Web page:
Rated: PG-13 for intense sequences of sci-fi action and violence, language and brief suggestive. Reviewed by: Jim Release date: June 6, 2014 Released by: Warner Brothers
A propulsive, high-concept sci-fi fantasy proves to be a fruitful (creative and even witty) union between director Doug Liman (up from Jumper and near the level of The Bourne Identity) and not so lately box-office friendly star and sometimes producer Tom Cruise (up a bit from Oblivion and Jack Reacher).
Edge of Tomorrow is not a revolting, reductive cinematic temporal loop with some gritty, convincing action sequences that call to mind the masterful Saving Private Ryan in a near-future alien (Mimics) assault on Europe.
Cruise's Lt. Col Bill Cage unwillingly gets cast out of his Public Relations complacency after upsetting some folks after American forces are deployed in Great Britain. Being on the front lines of an invasion in a military exoskeleton renders a reluctant, if craven soldier into (as the tagline says) "live, die, repeat" mode getting more chances to face his mortality after killing an oh-so tentacled invader. A reboot provides the opportunity to spend another day on the battlefield in a way that respectfully keeps an audience in the time paradox where Cage inadvertently can wrestle with his mojo in a déjà vu sense.
It's a somewhat interesting spin on the unlikeable leading man's arc into sympathetic hero (when not displaying his intrinsic Ethan Hunt charm in the "M: I" franchise). The apprehension and approach formulated by Liman and his unlikely protagonist thrust into action jolted into the same spot he occupied a day earlier graduates to a more important level than anything near his strategist pay-grade. There are variants on the resetting as certain demises can be rather jolting, but for a good amount of the running time the repetition of the cycle has emotionally resonant vantage points buffered by solid scene segue-ways.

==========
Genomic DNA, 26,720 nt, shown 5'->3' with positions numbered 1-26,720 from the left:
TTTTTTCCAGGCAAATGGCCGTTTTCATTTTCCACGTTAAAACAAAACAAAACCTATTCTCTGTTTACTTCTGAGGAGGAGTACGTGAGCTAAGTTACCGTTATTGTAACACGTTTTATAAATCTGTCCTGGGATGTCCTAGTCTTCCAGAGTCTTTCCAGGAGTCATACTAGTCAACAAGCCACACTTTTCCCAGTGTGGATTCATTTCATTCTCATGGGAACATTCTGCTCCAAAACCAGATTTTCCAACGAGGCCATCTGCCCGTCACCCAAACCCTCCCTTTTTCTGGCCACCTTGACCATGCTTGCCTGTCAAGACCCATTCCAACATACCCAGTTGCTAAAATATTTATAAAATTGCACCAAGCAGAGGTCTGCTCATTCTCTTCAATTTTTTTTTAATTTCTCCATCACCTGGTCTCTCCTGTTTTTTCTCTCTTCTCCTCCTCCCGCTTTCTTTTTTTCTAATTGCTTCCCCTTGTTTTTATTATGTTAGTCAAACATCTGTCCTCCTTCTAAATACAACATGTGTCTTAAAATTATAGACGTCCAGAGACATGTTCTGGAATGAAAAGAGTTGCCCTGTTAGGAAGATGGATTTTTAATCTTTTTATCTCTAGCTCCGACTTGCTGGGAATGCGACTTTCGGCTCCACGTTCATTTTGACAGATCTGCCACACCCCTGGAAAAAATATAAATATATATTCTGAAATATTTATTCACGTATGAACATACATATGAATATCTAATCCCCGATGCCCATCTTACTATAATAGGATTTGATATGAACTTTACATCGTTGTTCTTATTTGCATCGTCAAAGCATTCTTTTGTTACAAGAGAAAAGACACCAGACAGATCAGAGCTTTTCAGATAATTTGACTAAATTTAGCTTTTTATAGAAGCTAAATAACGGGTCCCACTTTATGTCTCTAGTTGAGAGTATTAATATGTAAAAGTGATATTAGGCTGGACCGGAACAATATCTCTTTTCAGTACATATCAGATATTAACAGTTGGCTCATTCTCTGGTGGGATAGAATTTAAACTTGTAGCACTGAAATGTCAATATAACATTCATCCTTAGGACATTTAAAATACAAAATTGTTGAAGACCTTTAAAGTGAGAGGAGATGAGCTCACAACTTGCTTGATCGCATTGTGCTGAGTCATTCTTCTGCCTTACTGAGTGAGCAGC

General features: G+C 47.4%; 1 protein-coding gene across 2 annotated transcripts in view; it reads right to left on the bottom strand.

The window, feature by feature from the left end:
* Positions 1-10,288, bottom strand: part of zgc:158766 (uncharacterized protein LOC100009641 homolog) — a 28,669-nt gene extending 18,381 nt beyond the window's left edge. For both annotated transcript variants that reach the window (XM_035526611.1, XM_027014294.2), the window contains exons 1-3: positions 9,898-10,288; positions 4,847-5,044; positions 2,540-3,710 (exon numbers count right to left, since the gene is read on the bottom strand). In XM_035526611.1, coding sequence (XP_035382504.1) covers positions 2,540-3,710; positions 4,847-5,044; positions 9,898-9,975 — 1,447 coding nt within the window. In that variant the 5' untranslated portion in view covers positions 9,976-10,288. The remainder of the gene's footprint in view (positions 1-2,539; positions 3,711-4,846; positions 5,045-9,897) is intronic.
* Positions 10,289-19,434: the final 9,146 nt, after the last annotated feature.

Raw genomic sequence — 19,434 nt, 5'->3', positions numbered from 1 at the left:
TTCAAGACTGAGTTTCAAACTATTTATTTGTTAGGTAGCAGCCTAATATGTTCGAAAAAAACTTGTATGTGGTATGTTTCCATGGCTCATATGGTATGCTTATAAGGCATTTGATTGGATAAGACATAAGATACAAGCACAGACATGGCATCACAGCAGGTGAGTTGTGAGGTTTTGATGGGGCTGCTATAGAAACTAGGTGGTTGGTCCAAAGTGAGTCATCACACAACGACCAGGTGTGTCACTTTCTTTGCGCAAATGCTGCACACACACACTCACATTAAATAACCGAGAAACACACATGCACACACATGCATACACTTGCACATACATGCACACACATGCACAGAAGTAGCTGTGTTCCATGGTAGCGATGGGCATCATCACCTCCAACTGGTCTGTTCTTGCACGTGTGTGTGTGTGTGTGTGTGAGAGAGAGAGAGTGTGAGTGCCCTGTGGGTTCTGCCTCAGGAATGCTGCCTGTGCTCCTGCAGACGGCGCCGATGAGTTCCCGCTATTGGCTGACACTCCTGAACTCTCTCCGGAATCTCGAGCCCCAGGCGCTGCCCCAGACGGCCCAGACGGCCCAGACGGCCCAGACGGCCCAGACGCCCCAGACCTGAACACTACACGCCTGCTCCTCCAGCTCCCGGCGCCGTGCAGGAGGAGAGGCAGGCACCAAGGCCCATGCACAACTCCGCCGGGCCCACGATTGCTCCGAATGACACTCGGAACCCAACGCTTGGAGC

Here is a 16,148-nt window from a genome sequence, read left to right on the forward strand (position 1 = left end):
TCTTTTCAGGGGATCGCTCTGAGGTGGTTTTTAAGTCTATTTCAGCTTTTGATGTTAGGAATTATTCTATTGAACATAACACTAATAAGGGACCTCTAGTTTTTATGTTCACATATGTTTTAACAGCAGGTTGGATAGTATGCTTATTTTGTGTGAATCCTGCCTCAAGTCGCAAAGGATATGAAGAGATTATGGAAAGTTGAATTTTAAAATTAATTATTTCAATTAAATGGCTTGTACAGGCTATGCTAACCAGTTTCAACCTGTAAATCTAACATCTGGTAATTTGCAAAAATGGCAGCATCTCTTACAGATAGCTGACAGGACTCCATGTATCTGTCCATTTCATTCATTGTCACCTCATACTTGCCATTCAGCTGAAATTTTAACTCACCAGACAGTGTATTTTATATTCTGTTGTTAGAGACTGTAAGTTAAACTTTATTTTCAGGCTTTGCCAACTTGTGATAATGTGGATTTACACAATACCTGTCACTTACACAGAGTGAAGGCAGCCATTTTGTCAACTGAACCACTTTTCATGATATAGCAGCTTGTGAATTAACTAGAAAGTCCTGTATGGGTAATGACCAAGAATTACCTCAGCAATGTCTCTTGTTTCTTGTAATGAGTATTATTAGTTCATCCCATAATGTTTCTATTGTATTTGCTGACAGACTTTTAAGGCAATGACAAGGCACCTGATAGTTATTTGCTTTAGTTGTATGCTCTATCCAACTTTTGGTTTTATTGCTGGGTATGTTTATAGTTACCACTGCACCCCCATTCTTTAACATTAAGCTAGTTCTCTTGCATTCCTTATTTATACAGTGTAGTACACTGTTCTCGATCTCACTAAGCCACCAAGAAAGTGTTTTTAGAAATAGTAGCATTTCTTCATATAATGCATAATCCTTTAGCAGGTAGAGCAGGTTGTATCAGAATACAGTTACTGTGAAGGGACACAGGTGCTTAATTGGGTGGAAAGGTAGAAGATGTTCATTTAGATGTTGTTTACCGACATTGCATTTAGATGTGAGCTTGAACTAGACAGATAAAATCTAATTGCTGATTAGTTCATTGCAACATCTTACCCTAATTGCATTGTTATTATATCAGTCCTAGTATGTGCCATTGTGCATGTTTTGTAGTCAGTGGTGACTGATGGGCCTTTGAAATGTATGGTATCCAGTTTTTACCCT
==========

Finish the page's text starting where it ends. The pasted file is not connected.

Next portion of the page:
A principal, cognizant special forces soldier Rita Vrataski (a buffed Emily Blunt, having more to do here than opposite Matt Damon in The Adjustment Bureau as a romantic interest) is the key, combat-refining presence in the ongoing battle with turbulent E.T.s in many handheld, ballistic sequences (and a one-sided relationship). While there is needed comic relief from Bill Paxton currently in Million Dollar Arm and a no-nonsense Brendan Gleeson the cool, imaginative spectacle (especially from the lensing of Dion Beebe and the depiction and detail to the unrelenting antagonists) does lose its freshness in getting to the core of the "Omega" of a seemingly impossible mission to avert apocalypse as the high point is set in a locale below the Louvre.
Even if the title seems a tad wispy and soapy a game Cruise uncoils with a kind of assured self-deprecation (as many of his detractors won't mind the travails the cowardly character must endure). And, the thrills and imagination Liman supplies from a fairly well-structured screenplay based on the slickly titled novel All You Need Is Kill by Hiroshi Sakurazaka does well with the intriguing premise which many will liken to Robocop and Source Code as well as (quite prominently given the antagonists) Starship Troopers weaved into the memorable Harold Ramis/Bill Murray collaboration Groundhog Day. Even if the underwhelming flooded finale probably induced by studio brainstorm marketing renders a Tomorrow less cutting-edge than how its time-travel and effects specialty ingratiates.
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